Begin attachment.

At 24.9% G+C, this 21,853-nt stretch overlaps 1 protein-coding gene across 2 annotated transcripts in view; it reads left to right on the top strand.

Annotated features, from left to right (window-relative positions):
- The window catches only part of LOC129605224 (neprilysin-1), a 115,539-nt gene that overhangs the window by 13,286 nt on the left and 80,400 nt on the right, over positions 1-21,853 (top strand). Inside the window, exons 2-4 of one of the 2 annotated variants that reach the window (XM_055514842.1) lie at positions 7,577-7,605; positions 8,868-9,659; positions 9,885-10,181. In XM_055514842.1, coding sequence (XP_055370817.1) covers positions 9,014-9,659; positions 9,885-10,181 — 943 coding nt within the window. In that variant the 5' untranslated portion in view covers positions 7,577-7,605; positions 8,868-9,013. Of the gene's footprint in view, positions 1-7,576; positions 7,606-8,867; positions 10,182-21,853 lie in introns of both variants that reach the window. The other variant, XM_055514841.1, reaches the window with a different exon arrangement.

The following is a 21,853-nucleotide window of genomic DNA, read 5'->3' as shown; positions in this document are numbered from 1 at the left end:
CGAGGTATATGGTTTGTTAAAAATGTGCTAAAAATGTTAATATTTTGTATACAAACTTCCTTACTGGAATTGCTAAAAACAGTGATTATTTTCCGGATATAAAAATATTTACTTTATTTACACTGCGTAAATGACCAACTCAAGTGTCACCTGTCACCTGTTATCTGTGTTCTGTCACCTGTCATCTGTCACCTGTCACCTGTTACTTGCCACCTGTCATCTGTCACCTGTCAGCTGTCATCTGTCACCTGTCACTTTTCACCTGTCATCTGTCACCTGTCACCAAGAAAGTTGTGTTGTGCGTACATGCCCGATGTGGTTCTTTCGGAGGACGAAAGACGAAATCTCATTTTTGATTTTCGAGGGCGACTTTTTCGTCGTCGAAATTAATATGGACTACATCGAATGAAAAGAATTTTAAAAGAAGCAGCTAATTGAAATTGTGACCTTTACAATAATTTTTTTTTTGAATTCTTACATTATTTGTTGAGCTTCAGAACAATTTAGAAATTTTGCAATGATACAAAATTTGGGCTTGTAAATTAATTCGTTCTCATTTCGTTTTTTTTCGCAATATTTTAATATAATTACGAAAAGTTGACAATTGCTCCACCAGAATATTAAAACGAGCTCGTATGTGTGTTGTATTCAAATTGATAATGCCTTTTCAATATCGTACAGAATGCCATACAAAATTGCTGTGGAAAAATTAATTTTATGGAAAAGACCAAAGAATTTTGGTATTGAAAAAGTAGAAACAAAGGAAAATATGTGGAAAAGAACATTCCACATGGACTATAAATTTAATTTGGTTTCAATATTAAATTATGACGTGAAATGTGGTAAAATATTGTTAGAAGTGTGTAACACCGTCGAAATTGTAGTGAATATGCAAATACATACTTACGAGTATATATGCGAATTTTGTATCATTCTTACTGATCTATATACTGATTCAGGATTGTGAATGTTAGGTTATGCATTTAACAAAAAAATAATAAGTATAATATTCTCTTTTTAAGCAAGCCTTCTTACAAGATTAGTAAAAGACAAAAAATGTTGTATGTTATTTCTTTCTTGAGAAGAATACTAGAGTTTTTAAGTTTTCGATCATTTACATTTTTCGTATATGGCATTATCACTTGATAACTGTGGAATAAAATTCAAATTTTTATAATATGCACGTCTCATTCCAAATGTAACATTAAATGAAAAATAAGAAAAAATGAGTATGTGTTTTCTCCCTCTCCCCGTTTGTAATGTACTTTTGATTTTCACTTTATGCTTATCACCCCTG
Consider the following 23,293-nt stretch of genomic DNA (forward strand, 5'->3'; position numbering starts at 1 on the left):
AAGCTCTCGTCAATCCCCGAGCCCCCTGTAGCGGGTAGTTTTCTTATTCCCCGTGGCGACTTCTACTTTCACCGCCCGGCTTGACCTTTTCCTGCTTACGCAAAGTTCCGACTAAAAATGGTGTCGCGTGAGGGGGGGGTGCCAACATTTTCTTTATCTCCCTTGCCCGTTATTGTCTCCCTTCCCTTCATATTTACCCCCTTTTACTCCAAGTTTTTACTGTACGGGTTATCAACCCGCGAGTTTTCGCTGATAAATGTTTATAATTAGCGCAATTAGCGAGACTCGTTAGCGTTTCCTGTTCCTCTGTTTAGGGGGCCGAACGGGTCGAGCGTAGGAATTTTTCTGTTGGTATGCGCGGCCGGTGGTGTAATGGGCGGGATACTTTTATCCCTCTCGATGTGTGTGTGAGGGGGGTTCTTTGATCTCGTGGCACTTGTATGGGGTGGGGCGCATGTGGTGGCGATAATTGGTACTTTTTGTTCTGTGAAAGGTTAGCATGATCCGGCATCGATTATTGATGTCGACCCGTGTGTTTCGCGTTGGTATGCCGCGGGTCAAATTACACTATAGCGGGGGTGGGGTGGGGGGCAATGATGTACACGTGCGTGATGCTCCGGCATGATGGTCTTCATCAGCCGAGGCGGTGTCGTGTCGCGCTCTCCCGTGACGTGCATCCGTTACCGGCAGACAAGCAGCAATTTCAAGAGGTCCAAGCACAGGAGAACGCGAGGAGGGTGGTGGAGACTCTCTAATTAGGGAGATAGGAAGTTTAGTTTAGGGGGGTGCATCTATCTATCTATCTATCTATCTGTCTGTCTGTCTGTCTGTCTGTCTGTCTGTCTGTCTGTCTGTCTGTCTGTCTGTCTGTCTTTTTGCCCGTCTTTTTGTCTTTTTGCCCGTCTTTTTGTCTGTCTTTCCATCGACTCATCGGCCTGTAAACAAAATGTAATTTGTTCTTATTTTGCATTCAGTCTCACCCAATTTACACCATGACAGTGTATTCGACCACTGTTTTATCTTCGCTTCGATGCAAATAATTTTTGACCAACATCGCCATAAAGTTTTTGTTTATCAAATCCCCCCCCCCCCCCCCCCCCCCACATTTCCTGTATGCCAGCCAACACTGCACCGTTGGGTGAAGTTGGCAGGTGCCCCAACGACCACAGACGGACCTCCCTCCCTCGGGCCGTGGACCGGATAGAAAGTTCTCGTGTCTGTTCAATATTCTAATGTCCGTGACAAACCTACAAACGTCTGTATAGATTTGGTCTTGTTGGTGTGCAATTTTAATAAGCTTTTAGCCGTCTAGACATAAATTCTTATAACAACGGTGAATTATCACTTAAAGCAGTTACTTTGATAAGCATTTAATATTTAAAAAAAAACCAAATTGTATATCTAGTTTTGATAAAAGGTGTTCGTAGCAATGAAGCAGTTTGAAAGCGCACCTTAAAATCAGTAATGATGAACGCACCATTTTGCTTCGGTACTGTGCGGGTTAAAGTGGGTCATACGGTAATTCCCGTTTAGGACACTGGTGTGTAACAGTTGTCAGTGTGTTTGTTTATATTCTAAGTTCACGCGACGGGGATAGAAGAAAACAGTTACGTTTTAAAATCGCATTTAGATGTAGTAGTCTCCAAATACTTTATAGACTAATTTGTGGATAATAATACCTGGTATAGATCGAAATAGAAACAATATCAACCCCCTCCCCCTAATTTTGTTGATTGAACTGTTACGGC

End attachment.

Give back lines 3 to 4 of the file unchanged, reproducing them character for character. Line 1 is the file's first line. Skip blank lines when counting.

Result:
- The window catches only part of LOC129605224 (neprilysin-1), a 115,539-nt gene that overhangs the window by 13,286 nt on the left and 80,400 nt on the right, over positions 1-21,853 (top strand). Inside the window, exons 2-4 of one of the 2 annotated variants that reach the window (XM_055514842.1) lie at positions 7,577-7,605; positions 8,868-9,659; positions 9,885-10,181. In XM_055514842.1, coding sequence (XP_055370817.1) covers positions 9,014-9,659; positions 9,885-10,181 — 943 coding nt within the window. In that variant the 5' untranslated portion in view covers positions 7,577-7,605; positions 8,868-9,013. Of the gene's footprint in view, positions 1-7,576; positions 7,606-8,867; positions 10,182-21,853 lie in introns of both variants that reach the window. The other variant, XM_055514841.1, reaches the window with a different exon arrangement.

The following is a 21,853-nucleotide window of genomic DNA, read 5'->3' as shown; positions in this document are numbered from 1 at the left end: